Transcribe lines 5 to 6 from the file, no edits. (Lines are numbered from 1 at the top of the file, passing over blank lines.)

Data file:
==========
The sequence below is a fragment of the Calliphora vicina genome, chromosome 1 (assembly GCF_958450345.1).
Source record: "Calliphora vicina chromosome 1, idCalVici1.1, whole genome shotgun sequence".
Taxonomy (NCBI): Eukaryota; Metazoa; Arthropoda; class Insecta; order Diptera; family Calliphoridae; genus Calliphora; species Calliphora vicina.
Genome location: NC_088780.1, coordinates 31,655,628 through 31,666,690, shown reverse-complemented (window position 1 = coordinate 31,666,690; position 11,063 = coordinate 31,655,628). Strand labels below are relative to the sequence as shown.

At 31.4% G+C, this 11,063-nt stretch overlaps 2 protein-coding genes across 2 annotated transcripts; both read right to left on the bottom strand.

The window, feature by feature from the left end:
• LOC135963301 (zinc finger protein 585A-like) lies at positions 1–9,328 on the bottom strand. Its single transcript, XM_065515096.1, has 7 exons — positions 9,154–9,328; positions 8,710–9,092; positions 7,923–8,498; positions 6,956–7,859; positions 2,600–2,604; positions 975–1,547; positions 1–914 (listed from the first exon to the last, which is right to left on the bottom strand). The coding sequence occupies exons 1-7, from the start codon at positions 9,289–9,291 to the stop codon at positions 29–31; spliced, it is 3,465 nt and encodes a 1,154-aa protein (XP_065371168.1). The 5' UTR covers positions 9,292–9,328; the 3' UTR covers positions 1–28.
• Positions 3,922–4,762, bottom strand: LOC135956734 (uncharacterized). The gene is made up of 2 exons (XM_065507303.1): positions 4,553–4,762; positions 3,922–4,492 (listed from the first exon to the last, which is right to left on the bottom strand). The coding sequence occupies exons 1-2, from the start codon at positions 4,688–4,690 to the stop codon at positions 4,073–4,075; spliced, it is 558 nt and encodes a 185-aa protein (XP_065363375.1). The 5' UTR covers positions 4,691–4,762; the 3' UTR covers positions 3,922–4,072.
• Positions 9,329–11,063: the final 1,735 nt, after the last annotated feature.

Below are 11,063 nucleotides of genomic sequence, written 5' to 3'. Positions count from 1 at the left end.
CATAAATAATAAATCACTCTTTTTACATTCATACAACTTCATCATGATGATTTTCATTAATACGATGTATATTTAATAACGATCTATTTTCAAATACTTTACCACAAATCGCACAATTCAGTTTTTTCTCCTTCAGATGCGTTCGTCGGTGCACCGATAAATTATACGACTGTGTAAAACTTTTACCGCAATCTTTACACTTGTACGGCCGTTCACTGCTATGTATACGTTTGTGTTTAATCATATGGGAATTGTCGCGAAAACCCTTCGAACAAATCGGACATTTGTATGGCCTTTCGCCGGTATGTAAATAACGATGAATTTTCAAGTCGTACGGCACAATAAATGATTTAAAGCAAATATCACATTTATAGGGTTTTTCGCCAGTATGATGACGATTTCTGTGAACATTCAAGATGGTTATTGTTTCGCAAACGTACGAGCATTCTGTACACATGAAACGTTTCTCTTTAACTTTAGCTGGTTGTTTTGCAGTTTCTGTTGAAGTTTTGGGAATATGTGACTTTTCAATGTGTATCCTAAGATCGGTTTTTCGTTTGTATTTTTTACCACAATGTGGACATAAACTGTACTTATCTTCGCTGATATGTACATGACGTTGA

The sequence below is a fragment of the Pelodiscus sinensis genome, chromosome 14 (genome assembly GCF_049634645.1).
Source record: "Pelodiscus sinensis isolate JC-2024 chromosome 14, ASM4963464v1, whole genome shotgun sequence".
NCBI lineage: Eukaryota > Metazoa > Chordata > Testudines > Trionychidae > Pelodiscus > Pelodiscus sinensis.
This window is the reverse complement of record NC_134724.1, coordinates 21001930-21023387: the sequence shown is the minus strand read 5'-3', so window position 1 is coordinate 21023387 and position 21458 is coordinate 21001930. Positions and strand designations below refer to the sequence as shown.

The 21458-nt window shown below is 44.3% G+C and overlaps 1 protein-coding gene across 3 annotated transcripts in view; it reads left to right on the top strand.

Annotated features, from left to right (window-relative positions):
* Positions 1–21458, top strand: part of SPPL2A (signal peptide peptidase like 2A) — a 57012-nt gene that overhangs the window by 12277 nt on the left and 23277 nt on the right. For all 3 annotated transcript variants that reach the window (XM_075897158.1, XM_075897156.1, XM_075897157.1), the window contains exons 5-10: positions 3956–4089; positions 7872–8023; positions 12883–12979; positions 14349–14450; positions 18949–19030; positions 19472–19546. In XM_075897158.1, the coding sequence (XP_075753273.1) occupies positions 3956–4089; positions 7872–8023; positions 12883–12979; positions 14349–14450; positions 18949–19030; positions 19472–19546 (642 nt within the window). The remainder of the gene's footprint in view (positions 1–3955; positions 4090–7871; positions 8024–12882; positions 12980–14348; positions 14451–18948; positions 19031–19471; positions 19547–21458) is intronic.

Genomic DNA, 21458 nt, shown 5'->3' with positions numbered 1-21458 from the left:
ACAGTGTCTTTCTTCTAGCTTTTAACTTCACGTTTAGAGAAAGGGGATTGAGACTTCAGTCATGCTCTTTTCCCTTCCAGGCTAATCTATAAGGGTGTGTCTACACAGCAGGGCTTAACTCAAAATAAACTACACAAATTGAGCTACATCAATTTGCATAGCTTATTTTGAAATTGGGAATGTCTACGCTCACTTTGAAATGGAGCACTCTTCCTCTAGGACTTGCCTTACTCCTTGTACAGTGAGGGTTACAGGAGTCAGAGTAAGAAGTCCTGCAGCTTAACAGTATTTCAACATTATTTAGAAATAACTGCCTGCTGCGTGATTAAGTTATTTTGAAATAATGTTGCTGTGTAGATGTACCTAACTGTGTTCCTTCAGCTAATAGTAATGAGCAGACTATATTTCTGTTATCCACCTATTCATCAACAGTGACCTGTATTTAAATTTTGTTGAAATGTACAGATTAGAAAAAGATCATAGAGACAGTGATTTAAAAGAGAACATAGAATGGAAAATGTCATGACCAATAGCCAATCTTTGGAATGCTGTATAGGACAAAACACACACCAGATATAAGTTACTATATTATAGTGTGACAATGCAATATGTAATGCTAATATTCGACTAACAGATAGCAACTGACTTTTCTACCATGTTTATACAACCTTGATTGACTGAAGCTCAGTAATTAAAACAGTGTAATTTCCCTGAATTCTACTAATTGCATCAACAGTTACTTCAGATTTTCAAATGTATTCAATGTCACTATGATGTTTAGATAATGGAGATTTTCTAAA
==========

At 31.4% G+C, this 11,063-nt stretch overlaps 2 protein-coding genes across 2 annotated transcripts; both read right to left on the bottom strand.

The window, feature by feature from the left end: